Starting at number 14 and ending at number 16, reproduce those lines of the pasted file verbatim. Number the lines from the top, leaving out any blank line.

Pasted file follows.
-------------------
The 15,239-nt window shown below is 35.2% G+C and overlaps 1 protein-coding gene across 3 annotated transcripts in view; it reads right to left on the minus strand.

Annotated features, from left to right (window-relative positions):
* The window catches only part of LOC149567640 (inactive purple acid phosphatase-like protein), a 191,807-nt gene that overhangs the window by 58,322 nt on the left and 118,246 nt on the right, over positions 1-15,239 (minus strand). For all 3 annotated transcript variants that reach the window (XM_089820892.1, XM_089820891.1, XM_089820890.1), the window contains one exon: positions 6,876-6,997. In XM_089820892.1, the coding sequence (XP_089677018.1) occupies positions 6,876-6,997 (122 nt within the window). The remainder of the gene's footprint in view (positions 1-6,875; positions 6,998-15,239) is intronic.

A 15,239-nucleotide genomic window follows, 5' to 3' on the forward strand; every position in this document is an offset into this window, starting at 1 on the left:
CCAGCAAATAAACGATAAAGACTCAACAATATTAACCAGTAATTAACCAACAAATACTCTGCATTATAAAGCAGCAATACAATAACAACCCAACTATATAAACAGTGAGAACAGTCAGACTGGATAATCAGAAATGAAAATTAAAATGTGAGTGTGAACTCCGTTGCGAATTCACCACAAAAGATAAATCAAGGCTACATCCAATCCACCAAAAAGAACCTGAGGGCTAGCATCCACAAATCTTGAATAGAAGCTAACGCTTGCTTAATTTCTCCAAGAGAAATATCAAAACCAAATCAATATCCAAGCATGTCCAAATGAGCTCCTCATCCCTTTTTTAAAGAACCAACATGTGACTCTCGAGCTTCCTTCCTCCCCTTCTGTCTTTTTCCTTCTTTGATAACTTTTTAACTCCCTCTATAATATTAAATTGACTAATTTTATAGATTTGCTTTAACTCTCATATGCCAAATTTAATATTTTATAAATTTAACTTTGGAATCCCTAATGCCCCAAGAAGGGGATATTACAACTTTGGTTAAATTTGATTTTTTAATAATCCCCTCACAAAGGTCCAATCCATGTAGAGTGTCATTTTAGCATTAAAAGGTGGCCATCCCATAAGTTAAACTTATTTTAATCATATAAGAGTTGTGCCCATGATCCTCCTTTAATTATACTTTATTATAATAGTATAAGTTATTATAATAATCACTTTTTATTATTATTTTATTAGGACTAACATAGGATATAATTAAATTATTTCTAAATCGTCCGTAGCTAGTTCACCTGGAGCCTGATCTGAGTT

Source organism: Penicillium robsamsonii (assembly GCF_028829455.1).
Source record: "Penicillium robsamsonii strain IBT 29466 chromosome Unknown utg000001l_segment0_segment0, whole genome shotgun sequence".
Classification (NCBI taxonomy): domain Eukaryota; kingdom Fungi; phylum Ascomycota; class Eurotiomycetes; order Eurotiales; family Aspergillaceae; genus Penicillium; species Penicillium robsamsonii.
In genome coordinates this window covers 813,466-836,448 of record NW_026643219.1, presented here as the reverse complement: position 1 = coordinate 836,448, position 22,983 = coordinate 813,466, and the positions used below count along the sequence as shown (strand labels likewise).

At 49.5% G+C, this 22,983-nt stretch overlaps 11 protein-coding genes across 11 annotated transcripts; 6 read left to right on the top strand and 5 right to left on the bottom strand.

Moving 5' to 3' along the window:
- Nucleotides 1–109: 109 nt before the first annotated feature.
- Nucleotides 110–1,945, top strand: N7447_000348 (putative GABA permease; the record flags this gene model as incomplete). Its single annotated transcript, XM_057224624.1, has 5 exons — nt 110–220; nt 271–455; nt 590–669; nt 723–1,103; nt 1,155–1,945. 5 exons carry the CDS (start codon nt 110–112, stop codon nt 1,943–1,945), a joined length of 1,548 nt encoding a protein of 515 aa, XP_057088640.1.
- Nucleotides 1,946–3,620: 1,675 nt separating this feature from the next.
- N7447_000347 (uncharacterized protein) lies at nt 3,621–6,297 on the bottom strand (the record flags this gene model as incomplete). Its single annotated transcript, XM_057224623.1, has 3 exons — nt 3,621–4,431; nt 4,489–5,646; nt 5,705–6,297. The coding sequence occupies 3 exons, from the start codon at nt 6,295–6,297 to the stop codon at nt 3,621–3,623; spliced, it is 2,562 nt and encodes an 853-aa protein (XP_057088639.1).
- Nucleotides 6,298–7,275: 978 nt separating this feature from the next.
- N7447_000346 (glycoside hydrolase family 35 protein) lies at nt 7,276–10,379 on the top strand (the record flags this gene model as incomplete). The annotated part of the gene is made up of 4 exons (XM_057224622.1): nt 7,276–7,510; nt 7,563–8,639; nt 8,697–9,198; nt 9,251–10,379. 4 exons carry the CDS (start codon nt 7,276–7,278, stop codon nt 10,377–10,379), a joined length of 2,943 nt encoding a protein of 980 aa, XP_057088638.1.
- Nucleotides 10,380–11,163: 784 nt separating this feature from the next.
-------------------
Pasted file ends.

- Nucleotides 1,946–3,620: 1,675 nt separating this feature from the next.
- N7447_000347 (uncharacterized protein) lies at nt 3,621–6,297 on the bottom strand (the record flags this gene model as incomplete). Its single annotated transcript, XM_057224623.1, has 3 exons — nt 3,621–4,431; nt 4,489–5,646; nt 5,705–6,297. The coding sequence occupies 3 exons, from the start codon at nt 6,295–6,297 to the stop codon at nt 3,621–3,623; spliced, it is 2,562 nt and encodes an 853-aa protein (XP_057088639.1).
- Nucleotides 6,298–7,275: 978 nt separating this feature from the next.